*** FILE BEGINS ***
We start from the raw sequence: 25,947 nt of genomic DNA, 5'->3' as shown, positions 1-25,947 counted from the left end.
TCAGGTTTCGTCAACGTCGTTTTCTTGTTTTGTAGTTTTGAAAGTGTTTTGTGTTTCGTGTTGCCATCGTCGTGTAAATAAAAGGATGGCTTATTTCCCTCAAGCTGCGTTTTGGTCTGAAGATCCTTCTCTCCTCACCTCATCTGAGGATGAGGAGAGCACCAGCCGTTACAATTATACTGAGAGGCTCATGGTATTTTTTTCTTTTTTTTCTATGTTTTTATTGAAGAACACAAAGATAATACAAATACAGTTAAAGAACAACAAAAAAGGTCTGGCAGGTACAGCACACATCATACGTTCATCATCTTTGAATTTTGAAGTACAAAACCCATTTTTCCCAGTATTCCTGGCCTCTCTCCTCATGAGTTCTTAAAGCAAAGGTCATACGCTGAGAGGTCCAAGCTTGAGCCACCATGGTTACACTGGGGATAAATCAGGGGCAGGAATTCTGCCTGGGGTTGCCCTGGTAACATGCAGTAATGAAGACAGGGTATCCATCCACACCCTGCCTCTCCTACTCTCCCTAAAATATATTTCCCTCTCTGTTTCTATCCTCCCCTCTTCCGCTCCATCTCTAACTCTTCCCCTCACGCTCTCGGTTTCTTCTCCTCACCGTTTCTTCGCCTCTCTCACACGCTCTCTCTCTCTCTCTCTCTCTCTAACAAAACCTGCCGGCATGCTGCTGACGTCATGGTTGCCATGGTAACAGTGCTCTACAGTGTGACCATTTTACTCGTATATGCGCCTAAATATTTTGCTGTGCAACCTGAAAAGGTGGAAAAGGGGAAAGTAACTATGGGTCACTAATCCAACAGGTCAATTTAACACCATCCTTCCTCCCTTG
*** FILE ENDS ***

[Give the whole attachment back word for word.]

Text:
We start from the raw sequence: 25,947 nt of genomic DNA, 5'->3' as shown, positions 1-25,947 counted from the left end.
TCAGGTTTCGTCAACGTCGTTTTCTTGTTTTGTAGTTTTGAAAGTGTTTTGTGTTTCGTGTTGCCATCGTCGTGTAAATAAAAGGATGGCTTATTTCCCTCAAGCTGCGTTTTGGTCTGAAGATCCTTCTCTCCTCACCTCATCTGAGGATGAGGAGAGCACCAGCCGTTACAATTATACTGAGAGGCTCATGGTATTTTTTTCTTTTTTTTCTATGTTTTTATTGAAGAACACAAAGATAATACAAATACAGTTAAAGAACAACAAAAAAGGTCTGGCAGGTACAGCACACATCATACGTTCATCATCTTTGAATTTTGAAGTACAAAACCCATTTTTCCCAGTATTCCTGGCCTCTCTCCTCATGAGTTCTTAAAGCAAAGGTCATACGCTGAGAGGTCCAAGCTTGAGCCACCATGGTTACACTGGGGATAAATCAGGGGCAGGAATTCTGCCTGGGGTTGCCCTGGTAACATGCAGTAATGAAGACAGGGTATCCATCCACACCCTGCCTCTCCTACTCTCCCTAAAATATATTTCCCTCTCTGTTTCTATCCTCCCCTCTTCCGCTCCATCTCTAACTCTTCCCCTCACGCTCTCGGTTTCTTCTCCTCACCGTTTCTTCGCCTCTCTCACACGCTCTCTCTCTCTCTCTCTCTCTCTAACAAAACCTGCCGGCATGCTGCTGACGTCATGGTTGCCATGGTAACAGTGCTCTACAGTGTGACCATTTTACTCGTATATGCGCCTAAATATTTTGCTGTGCAACCTGAAAAGGTGGAAAAGGGGAAAGTAACTATGGGTCACTAATCCAACAGGTCAATTTAACACCATCCTTCCTCCCTTG